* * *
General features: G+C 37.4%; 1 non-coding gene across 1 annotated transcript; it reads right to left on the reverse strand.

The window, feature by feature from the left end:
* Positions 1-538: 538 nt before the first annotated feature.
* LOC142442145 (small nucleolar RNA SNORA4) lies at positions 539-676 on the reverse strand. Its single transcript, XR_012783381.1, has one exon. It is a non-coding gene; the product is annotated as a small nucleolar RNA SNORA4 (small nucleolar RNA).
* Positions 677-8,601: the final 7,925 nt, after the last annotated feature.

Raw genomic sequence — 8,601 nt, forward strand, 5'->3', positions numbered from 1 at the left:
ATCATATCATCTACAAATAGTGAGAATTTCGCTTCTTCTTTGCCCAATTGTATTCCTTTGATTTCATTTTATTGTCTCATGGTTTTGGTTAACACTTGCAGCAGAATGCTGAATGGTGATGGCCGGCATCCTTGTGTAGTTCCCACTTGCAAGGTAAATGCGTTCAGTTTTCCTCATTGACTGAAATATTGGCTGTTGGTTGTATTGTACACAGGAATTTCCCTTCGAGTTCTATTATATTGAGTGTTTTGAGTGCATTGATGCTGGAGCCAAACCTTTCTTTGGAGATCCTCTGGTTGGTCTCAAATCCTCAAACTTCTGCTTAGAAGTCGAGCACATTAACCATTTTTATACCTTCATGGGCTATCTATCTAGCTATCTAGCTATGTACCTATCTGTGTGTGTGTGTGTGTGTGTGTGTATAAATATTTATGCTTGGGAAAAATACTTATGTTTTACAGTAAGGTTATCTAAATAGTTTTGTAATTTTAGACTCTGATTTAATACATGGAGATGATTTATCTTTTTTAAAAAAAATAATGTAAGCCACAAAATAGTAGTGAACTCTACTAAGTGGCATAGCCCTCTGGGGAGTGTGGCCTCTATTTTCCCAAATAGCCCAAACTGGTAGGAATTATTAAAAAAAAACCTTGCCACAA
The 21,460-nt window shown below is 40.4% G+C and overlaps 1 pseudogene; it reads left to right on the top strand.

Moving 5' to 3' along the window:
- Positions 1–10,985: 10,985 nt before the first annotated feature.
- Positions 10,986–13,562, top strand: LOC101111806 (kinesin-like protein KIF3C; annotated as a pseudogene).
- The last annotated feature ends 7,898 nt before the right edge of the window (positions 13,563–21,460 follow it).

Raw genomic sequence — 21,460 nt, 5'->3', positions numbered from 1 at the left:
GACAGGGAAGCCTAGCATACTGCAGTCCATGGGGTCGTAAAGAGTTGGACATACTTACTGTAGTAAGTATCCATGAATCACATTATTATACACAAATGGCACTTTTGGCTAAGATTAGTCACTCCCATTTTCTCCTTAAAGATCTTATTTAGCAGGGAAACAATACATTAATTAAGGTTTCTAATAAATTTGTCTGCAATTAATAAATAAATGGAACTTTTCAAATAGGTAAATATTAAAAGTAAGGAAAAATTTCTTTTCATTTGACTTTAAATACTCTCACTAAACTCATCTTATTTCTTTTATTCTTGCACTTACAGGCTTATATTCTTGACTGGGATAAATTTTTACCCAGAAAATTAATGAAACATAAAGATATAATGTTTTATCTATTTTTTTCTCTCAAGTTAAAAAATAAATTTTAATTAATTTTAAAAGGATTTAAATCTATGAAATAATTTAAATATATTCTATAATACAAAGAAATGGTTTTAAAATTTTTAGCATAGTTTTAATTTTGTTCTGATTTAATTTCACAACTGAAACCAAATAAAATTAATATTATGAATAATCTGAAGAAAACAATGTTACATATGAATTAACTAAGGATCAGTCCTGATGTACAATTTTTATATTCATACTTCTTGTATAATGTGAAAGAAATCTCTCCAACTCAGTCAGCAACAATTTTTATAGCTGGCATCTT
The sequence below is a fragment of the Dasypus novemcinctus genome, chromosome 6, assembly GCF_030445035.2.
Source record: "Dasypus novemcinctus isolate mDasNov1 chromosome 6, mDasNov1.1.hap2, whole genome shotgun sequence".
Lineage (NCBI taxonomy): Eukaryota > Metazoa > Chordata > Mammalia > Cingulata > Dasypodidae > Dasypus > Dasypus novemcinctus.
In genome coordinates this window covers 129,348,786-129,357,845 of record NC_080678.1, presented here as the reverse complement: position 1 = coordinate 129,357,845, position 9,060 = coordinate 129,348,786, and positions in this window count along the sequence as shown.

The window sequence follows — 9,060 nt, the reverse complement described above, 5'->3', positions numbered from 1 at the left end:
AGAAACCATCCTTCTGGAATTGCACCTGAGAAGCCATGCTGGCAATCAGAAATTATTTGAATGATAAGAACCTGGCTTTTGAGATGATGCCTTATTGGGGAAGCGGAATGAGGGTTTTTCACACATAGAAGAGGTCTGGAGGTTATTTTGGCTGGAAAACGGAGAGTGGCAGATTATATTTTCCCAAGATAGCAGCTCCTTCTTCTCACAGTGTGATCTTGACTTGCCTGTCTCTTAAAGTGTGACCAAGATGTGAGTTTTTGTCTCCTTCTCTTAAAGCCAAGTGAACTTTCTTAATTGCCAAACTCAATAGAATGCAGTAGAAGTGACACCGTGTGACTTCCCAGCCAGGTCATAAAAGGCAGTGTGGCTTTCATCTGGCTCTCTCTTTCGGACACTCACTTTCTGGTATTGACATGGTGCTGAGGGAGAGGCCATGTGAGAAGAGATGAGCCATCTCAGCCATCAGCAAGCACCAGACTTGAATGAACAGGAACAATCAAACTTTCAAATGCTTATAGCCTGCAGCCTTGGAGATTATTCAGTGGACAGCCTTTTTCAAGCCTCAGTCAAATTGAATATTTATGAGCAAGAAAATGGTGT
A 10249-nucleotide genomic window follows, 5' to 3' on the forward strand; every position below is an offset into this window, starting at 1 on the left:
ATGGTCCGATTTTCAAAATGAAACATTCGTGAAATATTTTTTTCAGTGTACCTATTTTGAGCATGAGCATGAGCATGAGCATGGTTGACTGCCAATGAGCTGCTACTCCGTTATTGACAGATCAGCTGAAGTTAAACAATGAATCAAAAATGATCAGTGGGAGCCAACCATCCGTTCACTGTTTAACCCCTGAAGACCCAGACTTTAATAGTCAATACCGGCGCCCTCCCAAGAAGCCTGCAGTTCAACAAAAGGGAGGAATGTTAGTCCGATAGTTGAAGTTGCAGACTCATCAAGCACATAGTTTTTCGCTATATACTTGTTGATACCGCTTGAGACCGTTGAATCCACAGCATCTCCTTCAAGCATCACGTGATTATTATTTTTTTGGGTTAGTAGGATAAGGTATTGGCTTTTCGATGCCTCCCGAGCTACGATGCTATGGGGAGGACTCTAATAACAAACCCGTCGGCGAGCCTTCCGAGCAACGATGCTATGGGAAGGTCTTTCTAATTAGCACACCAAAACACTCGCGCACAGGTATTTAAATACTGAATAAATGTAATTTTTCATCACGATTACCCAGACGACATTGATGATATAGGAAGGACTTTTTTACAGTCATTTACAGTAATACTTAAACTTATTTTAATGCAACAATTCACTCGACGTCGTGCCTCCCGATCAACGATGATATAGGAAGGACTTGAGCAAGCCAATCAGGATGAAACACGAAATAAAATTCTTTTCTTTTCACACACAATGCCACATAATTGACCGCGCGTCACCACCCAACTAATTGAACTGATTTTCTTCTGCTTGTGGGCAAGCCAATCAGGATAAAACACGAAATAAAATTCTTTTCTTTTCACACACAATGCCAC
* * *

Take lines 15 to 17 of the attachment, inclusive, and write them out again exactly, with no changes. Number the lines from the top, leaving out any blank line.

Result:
The sequence below is a fragment of the Dasypus novemcinctus genome, chromosome 6, assembly GCF_030445035.2.
Source record: "Dasypus novemcinctus isolate mDasNov1 chromosome 6, mDasNov1.1.hap2, whole genome shotgun sequence".
Lineage (NCBI taxonomy): Eukaryota > Metazoa > Chordata > Mammalia > Cingulata > Dasypodidae > Dasypus > Dasypus novemcinctus.